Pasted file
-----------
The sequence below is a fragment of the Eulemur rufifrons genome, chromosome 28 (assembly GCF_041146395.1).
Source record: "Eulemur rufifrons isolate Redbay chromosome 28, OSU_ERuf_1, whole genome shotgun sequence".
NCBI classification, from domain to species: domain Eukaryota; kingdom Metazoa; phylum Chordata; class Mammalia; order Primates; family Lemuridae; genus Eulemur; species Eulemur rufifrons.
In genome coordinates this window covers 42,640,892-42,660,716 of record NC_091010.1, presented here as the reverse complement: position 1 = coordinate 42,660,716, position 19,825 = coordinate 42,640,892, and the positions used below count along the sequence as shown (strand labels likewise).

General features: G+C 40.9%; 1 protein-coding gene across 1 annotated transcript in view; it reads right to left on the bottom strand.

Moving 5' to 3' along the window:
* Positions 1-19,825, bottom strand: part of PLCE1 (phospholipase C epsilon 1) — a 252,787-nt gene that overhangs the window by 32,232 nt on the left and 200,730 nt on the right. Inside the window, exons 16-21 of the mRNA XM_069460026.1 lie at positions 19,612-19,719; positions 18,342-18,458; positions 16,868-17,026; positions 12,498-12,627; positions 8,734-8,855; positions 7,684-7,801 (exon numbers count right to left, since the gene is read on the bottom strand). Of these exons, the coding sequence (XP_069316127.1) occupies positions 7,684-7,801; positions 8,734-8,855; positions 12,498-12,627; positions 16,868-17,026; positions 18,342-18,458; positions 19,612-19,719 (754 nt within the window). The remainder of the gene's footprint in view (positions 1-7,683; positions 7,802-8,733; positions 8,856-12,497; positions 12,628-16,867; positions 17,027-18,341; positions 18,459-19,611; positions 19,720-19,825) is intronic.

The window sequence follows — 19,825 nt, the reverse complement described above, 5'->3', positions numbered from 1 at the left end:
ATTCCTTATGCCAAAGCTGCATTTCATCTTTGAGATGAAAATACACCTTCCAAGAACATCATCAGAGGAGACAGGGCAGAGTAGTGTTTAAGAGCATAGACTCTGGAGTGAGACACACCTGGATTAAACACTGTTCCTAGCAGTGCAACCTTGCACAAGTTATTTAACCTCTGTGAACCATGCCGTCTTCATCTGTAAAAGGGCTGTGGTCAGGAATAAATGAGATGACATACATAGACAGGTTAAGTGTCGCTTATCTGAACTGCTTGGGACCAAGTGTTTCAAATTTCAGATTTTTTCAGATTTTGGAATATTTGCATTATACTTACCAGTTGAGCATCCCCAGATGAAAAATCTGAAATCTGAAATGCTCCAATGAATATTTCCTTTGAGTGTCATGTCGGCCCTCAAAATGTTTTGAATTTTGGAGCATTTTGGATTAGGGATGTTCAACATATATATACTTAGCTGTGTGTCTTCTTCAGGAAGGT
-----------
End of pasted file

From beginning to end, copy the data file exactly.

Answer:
The sequence below is a fragment of the Eulemur rufifrons genome, chromosome 28 (assembly GCF_041146395.1).
Source record: "Eulemur rufifrons isolate Redbay chromosome 28, OSU_ERuf_1, whole genome shotgun sequence".
NCBI classification, from domain to species: domain Eukaryota; kingdom Metazoa; phylum Chordata; class Mammalia; order Primates; family Lemuridae; genus Eulemur; species Eulemur rufifrons.
In genome coordinates this window covers 42,640,892-42,660,716 of record NC_091010.1, presented here as the reverse complement: position 1 = coordinate 42,660,716, position 19,825 = coordinate 42,640,892, and the positions used below count along the sequence as shown (strand labels likewise).

General features: G+C 40.9%; 1 protein-coding gene across 1 annotated transcript in view; it reads right to left on the bottom strand.

Moving 5' to 3' along the window:
* Positions 1-19,825, bottom strand: part of PLCE1 (phospholipase C epsilon 1) — a 252,787-nt gene that overhangs the window by 32,232 nt on the left and 200,730 nt on the right. Inside the window, exons 16-21 of the mRNA XM_069460026.1 lie at positions 19,612-19,719; positions 18,342-18,458; positions 16,868-17,026; positions 12,498-12,627; positions 8,734-8,855; positions 7,684-7,801 (exon numbers count right to left, since the gene is read on the bottom strand). Of these exons, the coding sequence (XP_069316127.1) occupies positions 7,684-7,801; positions 8,734-8,855; positions 12,498-12,627; positions 16,868-17,026; positions 18,342-18,458; positions 19,612-19,719 (754 nt within the window). The remainder of the gene's footprint in view (positions 1-7,683; positions 7,802-8,733; positions 8,856-12,497; positions 12,628-16,867; positions 17,027-18,341; positions 18,459-19,611; positions 19,720-19,825) is intronic.

The window sequence follows — 19,825 nt, the reverse complement described above, 5'->3', positions numbered from 1 at the left end:
ATTCCTTATGCCAAAGCTGCATTTCATCTTTGAGATGAAAATACACCTTCCAAGAACATCATCAGAGGAGACAGGGCAGAGTAGTGTTTAAGAGCATAGACTCTGGAGTGAGACACACCTGGATTAAACACTGTTCCTAGCAGTGCAACCTTGCACAAGTTATTTAACCTCTGTGAACCATGCCGTCTTCATCTGTAAAAGGGCTGTGGTCAGGAATAAATGAGATGACATACATAGACAGGTTAAGTGTCGCTTATCTGAACTGCTTGGGACCAAGTGTTTCAAATTTCAGATTTTTTCAGATTTTGGAATATTTGCATTATACTTACCAGTTGAGCATCCCCAGATGAAAAATCTGAAATCTGAAATGCTCCAATGAATATTTCCTTTGAGTGTCATGTCGGCCCTCAAAATGTTTTGAATTTTGGAGCATTTTGGATTAGGGATGTTCAACATATATATACTTAGCTGTGTGTCTTCTTCAGGAAGGT